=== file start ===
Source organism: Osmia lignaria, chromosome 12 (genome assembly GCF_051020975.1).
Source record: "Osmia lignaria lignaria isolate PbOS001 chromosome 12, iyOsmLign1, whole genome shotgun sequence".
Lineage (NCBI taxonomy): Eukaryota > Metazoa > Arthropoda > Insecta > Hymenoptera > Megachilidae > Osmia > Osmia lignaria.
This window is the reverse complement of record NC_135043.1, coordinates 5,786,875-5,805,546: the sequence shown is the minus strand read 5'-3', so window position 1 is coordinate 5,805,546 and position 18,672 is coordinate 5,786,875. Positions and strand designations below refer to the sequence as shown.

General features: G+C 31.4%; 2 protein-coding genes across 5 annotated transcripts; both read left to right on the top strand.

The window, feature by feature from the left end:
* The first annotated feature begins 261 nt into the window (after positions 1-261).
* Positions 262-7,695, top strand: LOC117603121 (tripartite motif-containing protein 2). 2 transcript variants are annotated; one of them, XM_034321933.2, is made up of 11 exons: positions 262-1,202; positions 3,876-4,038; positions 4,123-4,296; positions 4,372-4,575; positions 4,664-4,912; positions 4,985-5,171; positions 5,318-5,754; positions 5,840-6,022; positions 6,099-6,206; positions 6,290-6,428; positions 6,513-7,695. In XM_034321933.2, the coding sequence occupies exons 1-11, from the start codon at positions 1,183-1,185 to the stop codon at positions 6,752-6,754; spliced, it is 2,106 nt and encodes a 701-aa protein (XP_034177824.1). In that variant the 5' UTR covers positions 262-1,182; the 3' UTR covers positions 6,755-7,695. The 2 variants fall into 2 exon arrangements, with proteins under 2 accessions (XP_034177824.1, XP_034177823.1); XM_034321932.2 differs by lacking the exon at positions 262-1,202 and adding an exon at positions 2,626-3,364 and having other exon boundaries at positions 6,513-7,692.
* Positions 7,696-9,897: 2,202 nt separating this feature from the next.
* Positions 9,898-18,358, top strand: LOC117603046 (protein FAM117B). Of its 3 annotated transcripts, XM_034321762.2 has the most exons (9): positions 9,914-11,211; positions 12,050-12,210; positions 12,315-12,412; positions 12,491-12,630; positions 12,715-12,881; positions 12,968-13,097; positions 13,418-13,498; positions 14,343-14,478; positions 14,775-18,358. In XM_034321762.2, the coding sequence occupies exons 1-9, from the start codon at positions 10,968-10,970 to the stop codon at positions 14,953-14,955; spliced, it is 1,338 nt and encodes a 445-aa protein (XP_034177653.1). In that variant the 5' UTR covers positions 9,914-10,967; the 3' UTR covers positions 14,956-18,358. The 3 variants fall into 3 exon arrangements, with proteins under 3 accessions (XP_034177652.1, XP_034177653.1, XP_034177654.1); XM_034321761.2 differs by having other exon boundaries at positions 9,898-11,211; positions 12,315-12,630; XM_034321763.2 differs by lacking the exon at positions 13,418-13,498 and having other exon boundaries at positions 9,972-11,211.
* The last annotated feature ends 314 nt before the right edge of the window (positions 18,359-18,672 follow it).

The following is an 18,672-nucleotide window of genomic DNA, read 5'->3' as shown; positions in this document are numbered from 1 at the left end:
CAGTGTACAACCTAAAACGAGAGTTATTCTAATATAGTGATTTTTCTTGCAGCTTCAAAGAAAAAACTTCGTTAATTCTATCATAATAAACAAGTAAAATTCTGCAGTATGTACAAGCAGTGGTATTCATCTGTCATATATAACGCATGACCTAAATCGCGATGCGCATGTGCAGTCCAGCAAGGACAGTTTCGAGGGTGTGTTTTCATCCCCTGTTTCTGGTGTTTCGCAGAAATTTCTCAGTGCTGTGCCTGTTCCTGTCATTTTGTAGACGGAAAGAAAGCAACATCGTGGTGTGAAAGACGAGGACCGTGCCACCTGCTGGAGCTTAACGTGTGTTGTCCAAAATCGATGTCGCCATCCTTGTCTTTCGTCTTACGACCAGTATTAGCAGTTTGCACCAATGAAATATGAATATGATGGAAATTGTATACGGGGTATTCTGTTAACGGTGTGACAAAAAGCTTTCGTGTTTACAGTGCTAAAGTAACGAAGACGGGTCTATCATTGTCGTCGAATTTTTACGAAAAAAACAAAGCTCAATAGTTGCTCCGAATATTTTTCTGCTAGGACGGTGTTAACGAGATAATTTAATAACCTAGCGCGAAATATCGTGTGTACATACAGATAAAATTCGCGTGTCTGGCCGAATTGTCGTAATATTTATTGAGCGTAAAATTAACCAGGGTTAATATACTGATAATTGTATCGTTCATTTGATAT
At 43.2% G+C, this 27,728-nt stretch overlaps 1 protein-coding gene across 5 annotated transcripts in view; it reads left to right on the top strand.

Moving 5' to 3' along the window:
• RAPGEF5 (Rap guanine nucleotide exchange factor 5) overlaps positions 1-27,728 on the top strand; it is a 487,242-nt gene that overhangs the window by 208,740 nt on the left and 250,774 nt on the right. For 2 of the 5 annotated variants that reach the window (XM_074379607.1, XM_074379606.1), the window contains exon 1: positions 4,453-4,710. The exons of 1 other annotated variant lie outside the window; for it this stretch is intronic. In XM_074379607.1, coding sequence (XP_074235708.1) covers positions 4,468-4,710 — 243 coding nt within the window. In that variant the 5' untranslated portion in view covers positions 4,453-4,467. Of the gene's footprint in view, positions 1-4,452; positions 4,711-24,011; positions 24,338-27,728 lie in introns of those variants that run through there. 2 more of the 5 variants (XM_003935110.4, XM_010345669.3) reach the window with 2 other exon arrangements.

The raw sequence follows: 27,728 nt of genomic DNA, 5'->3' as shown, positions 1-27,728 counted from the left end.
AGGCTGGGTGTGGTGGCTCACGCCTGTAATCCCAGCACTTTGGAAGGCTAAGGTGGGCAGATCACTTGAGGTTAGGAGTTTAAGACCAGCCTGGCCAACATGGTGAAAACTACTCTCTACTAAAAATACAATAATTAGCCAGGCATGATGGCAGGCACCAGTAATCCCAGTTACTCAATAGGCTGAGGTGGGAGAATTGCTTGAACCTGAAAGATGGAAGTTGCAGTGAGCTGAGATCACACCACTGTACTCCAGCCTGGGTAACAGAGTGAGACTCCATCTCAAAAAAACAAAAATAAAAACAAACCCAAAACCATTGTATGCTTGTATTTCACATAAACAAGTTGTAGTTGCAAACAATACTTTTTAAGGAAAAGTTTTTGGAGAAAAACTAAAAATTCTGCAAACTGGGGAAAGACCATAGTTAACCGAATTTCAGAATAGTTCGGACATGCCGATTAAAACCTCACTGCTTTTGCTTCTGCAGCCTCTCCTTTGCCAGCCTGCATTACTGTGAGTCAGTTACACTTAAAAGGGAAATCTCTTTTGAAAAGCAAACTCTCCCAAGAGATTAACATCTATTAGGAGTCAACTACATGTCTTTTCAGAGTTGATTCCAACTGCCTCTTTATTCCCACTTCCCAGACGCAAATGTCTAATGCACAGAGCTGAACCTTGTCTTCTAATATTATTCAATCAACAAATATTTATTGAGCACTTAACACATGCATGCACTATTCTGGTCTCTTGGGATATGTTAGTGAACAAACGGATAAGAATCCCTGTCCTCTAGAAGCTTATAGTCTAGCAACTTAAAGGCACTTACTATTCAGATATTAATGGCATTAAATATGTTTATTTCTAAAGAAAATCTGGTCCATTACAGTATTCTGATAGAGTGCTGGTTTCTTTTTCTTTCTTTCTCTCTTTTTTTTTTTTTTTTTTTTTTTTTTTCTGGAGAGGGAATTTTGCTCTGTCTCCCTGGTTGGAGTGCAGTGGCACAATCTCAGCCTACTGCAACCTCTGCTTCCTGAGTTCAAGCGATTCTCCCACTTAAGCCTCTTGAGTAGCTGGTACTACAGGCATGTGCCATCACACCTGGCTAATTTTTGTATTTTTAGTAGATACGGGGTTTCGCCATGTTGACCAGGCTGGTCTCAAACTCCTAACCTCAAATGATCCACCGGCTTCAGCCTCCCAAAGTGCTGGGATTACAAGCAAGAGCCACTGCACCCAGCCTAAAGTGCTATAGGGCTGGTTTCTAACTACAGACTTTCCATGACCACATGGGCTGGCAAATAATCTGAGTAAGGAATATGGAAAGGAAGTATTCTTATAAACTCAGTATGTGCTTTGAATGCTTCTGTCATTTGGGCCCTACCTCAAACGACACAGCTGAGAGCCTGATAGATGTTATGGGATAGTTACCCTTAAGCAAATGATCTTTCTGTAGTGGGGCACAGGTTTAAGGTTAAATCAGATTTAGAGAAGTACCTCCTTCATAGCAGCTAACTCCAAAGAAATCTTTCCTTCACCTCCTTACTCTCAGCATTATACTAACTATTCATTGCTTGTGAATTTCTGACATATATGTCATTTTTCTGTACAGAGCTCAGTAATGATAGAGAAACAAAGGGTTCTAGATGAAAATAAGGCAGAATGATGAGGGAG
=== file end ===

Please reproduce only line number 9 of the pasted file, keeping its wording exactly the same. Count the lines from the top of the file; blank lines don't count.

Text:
* Positions 7,696-9,897: 2,202 nt separating this feature from the next.